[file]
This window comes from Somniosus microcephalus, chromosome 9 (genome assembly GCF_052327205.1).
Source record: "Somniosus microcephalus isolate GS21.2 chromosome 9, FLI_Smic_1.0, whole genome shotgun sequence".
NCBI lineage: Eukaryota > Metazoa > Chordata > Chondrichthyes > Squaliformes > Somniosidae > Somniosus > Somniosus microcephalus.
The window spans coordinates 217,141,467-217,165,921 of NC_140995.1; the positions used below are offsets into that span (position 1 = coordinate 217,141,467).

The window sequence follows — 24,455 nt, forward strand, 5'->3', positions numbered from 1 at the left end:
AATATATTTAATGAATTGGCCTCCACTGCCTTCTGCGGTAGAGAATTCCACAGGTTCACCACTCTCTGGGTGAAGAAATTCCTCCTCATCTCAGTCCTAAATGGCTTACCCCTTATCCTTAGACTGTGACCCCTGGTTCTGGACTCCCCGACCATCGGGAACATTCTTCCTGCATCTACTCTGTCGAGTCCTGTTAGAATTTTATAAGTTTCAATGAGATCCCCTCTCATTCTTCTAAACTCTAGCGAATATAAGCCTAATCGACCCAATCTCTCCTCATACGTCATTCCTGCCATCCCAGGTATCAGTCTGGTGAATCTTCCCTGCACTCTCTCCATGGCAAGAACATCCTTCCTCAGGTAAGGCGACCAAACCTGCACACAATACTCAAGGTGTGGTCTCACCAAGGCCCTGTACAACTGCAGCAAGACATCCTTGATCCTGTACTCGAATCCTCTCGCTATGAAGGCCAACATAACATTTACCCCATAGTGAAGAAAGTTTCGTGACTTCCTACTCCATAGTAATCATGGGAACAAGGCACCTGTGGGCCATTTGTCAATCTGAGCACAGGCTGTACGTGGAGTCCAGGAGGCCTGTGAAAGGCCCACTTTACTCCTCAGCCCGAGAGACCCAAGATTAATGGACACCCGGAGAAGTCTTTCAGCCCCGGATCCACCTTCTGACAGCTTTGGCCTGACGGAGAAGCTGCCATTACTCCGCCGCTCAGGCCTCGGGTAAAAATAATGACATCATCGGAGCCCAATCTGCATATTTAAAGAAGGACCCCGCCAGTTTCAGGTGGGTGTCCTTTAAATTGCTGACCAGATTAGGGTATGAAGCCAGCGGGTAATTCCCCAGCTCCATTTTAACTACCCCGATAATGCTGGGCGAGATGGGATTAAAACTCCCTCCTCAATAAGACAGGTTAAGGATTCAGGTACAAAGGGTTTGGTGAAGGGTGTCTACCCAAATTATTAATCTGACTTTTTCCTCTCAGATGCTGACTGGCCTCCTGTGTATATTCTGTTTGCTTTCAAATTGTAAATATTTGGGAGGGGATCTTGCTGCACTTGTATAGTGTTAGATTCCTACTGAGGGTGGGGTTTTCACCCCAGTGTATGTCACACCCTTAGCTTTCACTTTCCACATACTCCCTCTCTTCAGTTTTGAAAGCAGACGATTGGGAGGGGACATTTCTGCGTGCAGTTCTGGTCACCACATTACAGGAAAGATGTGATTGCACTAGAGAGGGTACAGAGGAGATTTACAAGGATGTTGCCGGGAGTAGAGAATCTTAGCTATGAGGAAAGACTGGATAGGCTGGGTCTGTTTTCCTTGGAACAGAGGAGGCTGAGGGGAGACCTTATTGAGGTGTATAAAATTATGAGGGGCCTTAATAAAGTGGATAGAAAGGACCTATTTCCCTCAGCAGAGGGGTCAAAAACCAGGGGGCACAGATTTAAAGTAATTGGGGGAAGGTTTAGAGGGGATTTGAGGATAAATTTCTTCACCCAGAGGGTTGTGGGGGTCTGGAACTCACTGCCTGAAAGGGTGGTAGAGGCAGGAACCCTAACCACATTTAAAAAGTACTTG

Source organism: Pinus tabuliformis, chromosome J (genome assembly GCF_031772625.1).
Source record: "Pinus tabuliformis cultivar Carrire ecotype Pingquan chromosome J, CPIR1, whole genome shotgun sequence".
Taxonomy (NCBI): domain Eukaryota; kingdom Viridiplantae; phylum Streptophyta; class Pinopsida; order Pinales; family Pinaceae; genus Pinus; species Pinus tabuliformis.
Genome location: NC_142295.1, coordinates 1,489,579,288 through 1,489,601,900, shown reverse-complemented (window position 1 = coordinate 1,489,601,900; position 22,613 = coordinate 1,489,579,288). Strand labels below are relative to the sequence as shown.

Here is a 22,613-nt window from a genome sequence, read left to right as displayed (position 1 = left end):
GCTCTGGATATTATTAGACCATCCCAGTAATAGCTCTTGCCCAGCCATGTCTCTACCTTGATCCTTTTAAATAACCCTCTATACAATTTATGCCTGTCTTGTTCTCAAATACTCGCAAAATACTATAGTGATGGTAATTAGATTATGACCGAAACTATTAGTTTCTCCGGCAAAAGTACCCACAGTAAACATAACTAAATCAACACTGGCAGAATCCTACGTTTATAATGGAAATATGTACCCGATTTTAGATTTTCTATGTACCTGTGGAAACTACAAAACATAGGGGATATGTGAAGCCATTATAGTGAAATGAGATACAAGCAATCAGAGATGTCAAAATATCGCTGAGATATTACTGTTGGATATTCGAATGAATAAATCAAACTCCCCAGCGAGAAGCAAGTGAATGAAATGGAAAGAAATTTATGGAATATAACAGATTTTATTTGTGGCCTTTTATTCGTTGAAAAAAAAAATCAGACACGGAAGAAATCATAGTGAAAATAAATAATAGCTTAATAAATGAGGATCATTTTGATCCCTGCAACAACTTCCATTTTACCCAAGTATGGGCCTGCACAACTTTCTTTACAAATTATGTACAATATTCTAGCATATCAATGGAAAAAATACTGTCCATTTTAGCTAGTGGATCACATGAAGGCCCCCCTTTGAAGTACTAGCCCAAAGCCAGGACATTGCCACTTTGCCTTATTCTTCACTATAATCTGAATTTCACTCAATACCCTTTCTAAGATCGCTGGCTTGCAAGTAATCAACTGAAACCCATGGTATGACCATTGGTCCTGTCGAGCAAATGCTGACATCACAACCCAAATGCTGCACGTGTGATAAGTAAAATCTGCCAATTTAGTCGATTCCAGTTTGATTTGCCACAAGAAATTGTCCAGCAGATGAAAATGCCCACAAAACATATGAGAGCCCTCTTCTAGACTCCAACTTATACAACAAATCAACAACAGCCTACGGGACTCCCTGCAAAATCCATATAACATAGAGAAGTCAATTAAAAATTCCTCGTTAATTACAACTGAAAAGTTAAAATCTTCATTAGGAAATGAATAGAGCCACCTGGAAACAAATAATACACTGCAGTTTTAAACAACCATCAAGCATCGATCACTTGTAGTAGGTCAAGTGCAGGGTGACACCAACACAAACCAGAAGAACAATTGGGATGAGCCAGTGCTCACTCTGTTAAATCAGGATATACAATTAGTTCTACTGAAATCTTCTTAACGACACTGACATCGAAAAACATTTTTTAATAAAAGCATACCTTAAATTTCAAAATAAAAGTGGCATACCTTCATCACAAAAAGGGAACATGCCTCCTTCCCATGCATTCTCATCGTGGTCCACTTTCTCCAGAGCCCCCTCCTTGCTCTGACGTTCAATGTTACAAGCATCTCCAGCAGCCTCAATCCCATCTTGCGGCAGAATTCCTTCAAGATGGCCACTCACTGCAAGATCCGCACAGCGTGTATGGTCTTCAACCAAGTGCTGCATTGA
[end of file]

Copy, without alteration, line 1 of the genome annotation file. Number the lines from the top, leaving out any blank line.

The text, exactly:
This window comes from Somniosus microcephalus, chromosome 9 (genome assembly GCF_052327205.1).